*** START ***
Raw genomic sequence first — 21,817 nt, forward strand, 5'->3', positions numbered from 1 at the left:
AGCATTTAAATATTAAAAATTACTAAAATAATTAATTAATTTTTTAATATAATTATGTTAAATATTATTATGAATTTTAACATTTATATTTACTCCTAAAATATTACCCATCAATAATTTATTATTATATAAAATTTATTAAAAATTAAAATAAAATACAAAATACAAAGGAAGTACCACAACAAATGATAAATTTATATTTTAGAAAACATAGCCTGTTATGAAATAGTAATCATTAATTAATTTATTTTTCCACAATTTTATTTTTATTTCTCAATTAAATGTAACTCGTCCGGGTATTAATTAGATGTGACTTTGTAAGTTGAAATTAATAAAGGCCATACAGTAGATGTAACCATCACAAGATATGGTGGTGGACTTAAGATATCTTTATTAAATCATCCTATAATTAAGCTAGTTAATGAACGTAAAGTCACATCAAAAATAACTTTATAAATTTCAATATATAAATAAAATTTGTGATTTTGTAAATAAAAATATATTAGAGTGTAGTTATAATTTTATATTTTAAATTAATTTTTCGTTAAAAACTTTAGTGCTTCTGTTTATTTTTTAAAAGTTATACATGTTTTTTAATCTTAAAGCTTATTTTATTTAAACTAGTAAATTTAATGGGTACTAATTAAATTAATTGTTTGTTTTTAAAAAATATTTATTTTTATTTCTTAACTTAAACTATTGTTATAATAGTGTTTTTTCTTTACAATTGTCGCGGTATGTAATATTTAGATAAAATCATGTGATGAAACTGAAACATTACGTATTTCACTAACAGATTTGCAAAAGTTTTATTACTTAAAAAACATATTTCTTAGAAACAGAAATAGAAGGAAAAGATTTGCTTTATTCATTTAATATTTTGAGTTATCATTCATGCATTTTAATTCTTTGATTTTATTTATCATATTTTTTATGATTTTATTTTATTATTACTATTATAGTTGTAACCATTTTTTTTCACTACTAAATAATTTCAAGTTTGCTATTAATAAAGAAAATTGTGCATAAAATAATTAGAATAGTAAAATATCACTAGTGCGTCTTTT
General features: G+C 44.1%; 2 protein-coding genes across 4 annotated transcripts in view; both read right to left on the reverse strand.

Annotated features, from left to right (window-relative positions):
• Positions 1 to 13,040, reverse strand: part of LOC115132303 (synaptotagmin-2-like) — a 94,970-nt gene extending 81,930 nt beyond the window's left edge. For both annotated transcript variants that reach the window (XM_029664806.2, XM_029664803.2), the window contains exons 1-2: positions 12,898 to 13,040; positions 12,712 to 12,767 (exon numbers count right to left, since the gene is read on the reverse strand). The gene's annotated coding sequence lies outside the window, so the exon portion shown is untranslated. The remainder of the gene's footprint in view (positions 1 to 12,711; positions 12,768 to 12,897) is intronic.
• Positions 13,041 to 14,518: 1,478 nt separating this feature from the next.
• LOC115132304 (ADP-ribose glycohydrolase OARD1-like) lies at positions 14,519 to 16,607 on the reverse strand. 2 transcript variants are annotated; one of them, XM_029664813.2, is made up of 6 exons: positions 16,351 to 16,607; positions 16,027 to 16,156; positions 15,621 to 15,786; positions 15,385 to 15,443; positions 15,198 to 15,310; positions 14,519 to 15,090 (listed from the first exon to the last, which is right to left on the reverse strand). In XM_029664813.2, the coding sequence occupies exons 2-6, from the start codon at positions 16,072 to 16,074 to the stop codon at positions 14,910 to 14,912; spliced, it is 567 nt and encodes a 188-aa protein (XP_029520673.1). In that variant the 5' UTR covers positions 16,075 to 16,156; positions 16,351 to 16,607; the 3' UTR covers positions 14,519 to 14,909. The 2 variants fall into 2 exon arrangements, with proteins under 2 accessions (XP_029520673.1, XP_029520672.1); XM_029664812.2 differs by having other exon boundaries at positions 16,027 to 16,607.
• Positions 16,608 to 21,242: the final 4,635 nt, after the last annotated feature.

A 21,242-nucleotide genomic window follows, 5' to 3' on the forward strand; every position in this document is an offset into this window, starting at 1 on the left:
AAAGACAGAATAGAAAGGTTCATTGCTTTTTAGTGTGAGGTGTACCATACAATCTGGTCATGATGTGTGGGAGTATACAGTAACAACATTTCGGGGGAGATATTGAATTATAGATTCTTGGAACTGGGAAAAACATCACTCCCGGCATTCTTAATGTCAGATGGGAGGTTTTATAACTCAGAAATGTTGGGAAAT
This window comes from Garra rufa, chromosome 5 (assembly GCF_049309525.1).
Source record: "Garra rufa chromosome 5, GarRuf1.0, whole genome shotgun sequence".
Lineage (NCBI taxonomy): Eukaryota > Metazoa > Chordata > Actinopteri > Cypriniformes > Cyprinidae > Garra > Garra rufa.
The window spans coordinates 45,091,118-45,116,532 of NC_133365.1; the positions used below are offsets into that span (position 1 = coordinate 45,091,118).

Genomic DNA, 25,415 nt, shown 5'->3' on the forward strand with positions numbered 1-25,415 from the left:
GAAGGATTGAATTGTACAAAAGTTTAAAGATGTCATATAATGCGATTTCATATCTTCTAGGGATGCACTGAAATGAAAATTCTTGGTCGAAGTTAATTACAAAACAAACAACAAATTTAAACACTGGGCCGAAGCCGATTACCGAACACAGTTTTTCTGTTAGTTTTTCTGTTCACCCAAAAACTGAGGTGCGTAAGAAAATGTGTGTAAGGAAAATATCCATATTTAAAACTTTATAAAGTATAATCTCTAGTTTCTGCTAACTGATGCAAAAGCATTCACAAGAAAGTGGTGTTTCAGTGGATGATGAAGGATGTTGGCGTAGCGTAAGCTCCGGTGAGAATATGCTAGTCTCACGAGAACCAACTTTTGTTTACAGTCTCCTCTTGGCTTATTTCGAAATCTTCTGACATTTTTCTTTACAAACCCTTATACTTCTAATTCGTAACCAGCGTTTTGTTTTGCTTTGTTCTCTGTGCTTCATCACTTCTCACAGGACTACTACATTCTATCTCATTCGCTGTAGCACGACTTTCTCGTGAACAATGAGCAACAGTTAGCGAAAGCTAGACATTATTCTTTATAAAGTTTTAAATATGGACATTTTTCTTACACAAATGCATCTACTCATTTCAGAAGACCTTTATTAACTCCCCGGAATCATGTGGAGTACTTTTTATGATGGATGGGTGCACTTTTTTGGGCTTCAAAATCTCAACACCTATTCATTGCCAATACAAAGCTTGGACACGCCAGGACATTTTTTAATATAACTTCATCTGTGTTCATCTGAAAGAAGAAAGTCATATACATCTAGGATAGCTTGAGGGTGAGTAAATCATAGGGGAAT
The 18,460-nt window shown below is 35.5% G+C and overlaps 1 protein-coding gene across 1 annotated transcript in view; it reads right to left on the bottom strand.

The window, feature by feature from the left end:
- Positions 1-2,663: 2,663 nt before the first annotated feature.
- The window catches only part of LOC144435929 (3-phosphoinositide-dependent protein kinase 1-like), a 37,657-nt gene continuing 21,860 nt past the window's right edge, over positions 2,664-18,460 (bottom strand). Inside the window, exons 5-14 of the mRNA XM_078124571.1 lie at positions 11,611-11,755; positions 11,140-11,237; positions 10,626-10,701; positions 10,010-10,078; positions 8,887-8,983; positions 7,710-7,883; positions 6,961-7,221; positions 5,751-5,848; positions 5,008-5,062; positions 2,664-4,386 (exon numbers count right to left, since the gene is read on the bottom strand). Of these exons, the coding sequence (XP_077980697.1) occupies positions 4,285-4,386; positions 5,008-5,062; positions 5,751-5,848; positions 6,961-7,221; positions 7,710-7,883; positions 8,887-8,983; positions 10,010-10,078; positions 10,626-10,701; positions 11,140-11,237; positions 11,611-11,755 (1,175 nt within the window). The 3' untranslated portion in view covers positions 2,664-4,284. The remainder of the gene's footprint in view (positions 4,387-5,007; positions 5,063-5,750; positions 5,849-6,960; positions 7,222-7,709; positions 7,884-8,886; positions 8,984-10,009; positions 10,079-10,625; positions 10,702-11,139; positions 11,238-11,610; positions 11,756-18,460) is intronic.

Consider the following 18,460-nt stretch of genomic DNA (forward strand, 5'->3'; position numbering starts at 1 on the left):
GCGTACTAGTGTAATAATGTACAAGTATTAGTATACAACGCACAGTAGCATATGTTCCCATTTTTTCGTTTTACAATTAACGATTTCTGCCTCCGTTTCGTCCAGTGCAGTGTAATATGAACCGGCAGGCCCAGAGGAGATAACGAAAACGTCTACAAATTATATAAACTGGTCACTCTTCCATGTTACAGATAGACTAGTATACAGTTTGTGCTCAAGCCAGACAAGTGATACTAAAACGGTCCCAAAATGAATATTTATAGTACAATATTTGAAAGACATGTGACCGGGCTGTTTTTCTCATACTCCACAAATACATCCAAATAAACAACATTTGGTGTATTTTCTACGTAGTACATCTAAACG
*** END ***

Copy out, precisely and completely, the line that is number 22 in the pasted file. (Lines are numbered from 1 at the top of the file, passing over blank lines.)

GCGTACTAGTGTAATAATGTACAAGTATTAGTATACAACGCACAGTAGCATATGTTCCCATTTTTTCGTTTTACAATTAACGATTTCTGCCTCCGTTTCGTCCAGTGCAGTGTAATATGAACCGGCAGGCCCAGAGGAGATAACGAAAACGTCTACAAATTATATAAACTGGTCACTCTTCCATGTTACAGATAGACTAGTATACAGTTTGTGCTCAAGCCAGACAAGTGATACTAAAACGGTCCCAAAATGAATATTTATAGTACAATATTTGAAAGACATGTGACCGGGCTGTTTTTCTCATACTCCACAAATACATCCAAATAAACAACATTTGGTGTATTTTCTACGTAGTACATCTAAACG